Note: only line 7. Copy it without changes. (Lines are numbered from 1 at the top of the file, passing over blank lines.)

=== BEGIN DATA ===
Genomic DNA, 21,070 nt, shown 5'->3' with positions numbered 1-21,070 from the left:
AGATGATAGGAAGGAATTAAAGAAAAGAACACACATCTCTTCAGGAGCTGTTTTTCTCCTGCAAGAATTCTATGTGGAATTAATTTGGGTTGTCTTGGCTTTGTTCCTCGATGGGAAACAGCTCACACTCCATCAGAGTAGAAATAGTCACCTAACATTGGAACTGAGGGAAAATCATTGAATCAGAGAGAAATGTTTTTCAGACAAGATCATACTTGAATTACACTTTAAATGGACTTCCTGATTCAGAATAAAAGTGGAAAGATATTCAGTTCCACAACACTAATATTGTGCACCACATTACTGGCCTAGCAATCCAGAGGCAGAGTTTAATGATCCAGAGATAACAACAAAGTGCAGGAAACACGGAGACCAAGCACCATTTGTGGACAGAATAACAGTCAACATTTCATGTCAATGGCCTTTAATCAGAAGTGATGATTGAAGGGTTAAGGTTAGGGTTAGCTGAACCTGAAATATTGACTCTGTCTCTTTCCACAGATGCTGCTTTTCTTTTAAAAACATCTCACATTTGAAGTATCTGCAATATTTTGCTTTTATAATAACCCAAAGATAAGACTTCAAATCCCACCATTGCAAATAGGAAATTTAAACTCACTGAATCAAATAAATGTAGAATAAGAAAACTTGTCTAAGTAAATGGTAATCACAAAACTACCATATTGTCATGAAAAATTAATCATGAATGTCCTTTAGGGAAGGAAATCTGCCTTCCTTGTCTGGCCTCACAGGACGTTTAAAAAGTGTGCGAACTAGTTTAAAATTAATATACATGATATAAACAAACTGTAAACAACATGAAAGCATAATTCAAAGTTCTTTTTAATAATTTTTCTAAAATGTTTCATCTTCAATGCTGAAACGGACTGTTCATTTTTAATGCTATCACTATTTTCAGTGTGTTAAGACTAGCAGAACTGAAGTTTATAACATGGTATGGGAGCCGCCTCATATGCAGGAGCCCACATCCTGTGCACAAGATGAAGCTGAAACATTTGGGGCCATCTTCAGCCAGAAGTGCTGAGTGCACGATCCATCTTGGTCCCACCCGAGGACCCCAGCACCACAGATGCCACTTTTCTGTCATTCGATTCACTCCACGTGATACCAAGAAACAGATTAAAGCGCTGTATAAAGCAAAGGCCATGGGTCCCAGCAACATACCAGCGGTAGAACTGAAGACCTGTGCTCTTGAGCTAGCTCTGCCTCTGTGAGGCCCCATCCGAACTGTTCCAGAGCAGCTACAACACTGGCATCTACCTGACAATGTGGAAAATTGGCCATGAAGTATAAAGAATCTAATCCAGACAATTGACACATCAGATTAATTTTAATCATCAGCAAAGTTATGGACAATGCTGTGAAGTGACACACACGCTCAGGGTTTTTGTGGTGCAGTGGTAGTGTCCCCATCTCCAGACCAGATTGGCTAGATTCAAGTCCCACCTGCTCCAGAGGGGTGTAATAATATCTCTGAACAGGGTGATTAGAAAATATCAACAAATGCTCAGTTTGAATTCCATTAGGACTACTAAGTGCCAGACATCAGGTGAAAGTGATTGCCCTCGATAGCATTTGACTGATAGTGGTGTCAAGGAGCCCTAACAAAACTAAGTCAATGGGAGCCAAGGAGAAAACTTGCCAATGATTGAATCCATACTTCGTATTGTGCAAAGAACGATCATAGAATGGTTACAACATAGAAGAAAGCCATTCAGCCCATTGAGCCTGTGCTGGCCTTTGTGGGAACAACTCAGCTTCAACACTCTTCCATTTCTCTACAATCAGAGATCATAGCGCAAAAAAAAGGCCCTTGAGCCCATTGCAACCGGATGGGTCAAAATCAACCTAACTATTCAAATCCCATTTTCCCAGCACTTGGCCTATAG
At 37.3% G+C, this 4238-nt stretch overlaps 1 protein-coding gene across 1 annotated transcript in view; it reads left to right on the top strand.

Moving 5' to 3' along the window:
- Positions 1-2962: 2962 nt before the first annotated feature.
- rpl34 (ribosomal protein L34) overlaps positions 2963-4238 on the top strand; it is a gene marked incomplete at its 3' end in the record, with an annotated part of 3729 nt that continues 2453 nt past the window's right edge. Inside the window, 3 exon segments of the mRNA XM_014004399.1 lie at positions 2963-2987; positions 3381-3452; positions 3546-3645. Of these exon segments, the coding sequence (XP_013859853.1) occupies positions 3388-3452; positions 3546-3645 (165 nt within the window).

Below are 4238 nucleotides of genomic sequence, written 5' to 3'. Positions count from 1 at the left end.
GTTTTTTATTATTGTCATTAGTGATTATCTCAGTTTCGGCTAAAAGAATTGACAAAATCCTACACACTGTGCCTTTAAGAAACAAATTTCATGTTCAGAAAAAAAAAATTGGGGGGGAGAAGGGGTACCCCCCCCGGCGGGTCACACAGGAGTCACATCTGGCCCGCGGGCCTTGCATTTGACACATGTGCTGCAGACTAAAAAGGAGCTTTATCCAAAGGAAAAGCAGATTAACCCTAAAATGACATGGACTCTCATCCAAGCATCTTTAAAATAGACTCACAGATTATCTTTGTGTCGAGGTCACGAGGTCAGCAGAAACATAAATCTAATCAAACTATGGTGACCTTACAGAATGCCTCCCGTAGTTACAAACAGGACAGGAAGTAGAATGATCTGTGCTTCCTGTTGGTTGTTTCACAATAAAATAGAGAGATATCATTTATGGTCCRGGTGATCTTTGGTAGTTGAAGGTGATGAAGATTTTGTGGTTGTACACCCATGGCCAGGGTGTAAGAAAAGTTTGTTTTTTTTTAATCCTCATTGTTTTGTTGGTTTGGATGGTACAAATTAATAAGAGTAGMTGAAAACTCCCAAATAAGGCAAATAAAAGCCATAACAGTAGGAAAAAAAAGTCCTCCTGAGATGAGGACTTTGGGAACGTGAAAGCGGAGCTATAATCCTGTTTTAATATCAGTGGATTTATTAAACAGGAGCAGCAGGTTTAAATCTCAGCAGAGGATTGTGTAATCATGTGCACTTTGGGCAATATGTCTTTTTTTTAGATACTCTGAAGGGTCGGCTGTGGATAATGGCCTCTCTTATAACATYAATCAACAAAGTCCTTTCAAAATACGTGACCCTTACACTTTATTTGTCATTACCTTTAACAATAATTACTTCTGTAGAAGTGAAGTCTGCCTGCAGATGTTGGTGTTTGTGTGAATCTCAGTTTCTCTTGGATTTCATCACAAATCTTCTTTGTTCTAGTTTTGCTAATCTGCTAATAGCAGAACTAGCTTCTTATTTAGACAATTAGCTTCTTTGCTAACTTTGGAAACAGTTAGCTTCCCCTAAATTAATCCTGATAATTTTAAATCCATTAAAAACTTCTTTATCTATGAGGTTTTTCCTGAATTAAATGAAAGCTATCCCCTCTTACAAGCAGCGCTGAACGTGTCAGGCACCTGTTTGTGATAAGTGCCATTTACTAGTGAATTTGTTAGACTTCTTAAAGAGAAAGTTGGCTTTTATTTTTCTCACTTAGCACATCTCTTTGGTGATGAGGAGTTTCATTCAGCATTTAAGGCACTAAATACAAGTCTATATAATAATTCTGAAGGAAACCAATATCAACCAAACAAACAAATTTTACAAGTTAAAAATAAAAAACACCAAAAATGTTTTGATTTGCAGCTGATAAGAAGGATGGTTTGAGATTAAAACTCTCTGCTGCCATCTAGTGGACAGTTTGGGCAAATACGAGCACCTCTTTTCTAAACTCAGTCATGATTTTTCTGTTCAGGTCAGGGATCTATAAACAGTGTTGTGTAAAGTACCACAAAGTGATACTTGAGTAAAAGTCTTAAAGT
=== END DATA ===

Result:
Below are 4238 nucleotides of genomic sequence, written 5' to 3'. Positions count from 1 at the left end.